All that said, I’m obviously not an expert but I would look to experts for their thoughts on the subject and be happy to adjust my thinking if real evidence were to amass that hydroxychloroquine really does help to treat COVID-19. However, it looks like the recent, better run studies are amassing to show that’s simply not true.
If hydroxychloroquine does prove to be helpful in treating people with COVID-19, you’ll see the CDC explicitly say so, the FDA reverse its opinion, WHO reverse their opinion, and masses of qualified physicians coming forward to say we should use it.
However, I don’t believe the CDC, WHO, FDA and NIH are all conspiring to ignore medical evidence just to make Donald Trump or other fans of hydroxychloroquine look bad.
Finally, before sharing information about articles, studies, or videos, such as the recent Breitbart livestream, it’s worth seeing who or what organization supported the effort and what their political affiliations are. In the case of the Breitbart debacle, the event was backed by CNP Action, a group of wealthy donors, who the Associated Press reported discussed recruiting pro-Trump doctors who would be willing to go on television to push for reopening the U.S. economy before safety benchmarks were met.
A lot of misinformation can be avoided simply by seeking out multiple sources on medical topics, which have been authored and reviewed by medical experts and organizations, not simply engineered by political strategists.
Citations & Further Reading
Biesecker, Michael and Jason Dearen. “‘Pro-Trump’ doctors sought to push rapid reopening of economy,” Chicago Sun-Times, 19 May 2020.
Boulware, David R., et al. “A Randomized Trial of Hydroxychloroquine as Postexposure Prophylaxis for Covid-19,” The New England Journal of Medicine, 3 June 2020.
Cavalcanti, Alexandre, B., et al. “Hydroxychloroquine with or without Azithromycin in Mild-to-Moderate Covid-19,” The New England Journal of Medicine, 23 July 2020.
“FDA cautions against use of hydroxychloroquine or chloroquine for COVID-19 outside of the hospital setting or a clinical trial due to risk of heart rhythm problems,” U.S. Food and Drug Administration, 4 April 2020. Last updated: 1 July 2020. News release.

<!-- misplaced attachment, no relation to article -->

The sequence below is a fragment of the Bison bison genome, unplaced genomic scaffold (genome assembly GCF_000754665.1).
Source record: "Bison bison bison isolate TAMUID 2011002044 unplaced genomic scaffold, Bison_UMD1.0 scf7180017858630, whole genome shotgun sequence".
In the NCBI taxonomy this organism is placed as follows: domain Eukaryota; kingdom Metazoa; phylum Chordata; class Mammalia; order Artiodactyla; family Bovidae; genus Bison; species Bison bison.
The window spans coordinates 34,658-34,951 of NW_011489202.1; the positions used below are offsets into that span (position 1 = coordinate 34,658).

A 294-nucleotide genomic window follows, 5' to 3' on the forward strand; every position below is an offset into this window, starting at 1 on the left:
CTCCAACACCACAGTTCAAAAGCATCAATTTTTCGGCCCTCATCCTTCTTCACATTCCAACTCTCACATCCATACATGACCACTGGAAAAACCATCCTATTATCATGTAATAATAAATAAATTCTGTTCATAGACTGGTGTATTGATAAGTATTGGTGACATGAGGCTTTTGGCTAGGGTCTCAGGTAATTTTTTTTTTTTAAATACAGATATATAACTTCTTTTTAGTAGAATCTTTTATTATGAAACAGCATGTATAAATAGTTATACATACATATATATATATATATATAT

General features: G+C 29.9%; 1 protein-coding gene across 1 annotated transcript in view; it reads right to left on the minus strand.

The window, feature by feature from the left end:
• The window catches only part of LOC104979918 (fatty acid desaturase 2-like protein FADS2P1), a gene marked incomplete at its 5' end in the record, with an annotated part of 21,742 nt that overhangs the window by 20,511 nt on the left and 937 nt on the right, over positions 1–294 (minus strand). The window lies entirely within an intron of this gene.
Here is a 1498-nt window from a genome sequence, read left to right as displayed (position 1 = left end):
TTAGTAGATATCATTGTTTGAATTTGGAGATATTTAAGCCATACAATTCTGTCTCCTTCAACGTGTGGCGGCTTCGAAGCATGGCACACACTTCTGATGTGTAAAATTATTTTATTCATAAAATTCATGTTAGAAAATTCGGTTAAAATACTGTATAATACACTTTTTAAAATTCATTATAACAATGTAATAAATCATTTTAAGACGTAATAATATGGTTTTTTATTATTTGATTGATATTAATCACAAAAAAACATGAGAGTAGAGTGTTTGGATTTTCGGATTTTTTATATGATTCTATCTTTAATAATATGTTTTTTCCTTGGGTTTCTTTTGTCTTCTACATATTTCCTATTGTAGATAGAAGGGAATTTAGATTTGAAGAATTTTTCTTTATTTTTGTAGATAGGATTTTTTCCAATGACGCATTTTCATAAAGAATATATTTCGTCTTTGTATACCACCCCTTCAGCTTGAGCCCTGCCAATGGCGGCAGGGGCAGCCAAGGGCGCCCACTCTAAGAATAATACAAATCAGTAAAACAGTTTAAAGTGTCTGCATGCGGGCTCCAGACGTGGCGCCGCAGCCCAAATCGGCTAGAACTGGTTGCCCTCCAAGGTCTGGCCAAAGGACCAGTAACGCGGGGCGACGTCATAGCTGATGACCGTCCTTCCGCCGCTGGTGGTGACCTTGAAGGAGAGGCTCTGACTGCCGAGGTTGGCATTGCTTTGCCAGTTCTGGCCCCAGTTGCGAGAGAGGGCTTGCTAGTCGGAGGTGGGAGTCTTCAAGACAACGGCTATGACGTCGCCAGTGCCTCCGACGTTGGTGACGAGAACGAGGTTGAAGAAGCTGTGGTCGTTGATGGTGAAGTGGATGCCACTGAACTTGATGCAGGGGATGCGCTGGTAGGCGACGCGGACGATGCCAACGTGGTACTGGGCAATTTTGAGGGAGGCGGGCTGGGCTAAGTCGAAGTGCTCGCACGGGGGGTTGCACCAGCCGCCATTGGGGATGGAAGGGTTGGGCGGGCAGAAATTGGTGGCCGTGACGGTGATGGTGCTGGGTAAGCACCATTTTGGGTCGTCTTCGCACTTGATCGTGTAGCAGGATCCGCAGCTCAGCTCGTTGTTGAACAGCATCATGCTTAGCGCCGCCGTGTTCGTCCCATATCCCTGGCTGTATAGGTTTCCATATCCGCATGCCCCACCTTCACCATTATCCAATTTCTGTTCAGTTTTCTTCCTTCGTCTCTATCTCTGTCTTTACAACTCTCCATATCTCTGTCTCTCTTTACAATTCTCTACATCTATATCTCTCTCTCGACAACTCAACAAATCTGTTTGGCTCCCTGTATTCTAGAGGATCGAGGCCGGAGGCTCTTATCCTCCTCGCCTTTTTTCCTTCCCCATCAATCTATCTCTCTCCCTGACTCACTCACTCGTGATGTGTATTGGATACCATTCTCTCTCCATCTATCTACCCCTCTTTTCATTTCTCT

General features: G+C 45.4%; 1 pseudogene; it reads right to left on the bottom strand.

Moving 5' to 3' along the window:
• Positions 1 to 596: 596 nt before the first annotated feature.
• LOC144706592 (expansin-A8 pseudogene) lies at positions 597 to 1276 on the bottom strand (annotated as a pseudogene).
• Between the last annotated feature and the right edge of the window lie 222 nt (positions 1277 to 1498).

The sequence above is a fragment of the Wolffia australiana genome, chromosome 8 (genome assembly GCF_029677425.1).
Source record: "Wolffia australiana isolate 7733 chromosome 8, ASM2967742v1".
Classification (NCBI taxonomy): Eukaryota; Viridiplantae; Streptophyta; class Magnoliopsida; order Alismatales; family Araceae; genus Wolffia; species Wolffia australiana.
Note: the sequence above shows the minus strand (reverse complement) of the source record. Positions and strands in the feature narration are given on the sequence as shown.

Gorki, David. “Henry Ford Hospital hydroxychloroquine trial: Not good evidence that the drug works for COVID-19,” Respectful Insolence, 9 July 2020.
Gorki, David. “Yale epidemiologist Harvey Risch defends hydroxychloroquine in Newsweek — badly,” Respectful Insolence, 24 July 2020.
Herper, Matthew. “A flawed Covid-19 study gets the White House’s attention — and the FDA may pay the price,” STAT, 8 July 2020.
Kupferschmidt, Kia. “Three big studies dim hopes that hydroxychloroquine can treat or prevent COVID-19,” Science Magazine, 9 June 2020.
Mitjà, Oriol. “Hydroxychloroquine for Early Treatment of Adults with Mild Covid-19: A Randomized-Controlled Trial,” Clinical Infectious Diseases, 16 July 2020.
“NIH halts clinical trial of hydroxychloroquine,” National Institutes of Health, 20 June 2020. Media advisory.
Risch, Harvey A. “The Key to Understanding COVID-19 Already Exists. We Need to Start Using It — Opinion,” Newsweek, 7 July 2020.
“Statement from the Chief Investigators of the Randomised
Evaluation of COVid-19 thERapY (RECOVERY) Trial on
hydroxychloroquine,” RECOVERY, University of Oxford, 5 June 2020. [PDF]
“Treatment of COVID-19 Cases and Chemoprophylaxis of Contacts as Prevention (HCQ4COV19),” ClinicalTrials.gov, 11 March 2020. Last updated: 30 June 2020.
“WHO discontinues hydroxychloroquine and lopinavir/ritonavir treatment arms for COVID-19,” World Health Organization, 4 July 2020. News release.
Zadrozny, Brandy and Ben Collins. “Dark money and PAC’s coordinated ‘reopen’ push are behind doctors’ viral hydroxychloroquine video,” NBC News, 28 July 2020.